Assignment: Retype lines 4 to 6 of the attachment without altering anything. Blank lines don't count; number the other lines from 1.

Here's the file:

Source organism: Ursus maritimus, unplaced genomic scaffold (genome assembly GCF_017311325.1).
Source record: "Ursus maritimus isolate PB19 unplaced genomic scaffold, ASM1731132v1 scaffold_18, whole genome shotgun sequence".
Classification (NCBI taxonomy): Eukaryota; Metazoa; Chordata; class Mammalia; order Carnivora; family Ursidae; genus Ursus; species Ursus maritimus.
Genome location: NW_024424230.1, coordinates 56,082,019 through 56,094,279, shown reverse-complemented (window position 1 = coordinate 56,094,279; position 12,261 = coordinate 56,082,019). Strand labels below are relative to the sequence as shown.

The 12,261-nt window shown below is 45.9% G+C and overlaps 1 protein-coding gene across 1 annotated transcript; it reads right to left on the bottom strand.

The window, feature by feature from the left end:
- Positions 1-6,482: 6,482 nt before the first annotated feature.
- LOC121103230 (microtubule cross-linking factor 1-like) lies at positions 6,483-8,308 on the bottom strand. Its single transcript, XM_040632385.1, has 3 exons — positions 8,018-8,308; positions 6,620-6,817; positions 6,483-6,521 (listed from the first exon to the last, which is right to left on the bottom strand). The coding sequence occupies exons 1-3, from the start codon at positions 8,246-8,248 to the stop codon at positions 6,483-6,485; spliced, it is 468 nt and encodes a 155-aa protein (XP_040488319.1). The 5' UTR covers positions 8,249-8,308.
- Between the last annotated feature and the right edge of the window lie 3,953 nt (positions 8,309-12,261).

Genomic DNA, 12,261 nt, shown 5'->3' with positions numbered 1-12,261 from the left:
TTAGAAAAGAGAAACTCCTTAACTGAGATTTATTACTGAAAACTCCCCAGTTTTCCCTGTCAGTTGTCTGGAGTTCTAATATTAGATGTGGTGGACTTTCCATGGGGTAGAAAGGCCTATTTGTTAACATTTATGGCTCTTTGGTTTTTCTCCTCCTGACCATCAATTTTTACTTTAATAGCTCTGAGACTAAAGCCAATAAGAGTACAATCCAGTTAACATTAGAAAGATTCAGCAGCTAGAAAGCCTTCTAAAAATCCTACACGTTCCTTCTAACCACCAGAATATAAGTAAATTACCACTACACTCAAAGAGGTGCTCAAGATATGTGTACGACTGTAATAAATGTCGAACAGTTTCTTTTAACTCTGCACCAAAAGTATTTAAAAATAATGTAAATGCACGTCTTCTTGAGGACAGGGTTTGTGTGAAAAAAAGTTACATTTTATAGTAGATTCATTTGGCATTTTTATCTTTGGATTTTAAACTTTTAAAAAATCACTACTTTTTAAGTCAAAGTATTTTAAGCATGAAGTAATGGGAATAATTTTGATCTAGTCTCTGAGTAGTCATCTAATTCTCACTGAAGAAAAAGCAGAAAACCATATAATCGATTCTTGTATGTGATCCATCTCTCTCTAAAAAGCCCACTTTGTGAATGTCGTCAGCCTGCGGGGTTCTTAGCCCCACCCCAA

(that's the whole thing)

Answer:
Genome location: NW_024424230.1, coordinates 56,082,019 through 56,094,279, shown reverse-complemented (window position 1 = coordinate 56,094,279; position 12,261 = coordinate 56,082,019). Strand labels below are relative to the sequence as shown.

The 12,261-nt window shown below is 45.9% G+C and overlaps 1 protein-coding gene across 1 annotated transcript; it reads right to left on the bottom strand.

The window, feature by feature from the left end: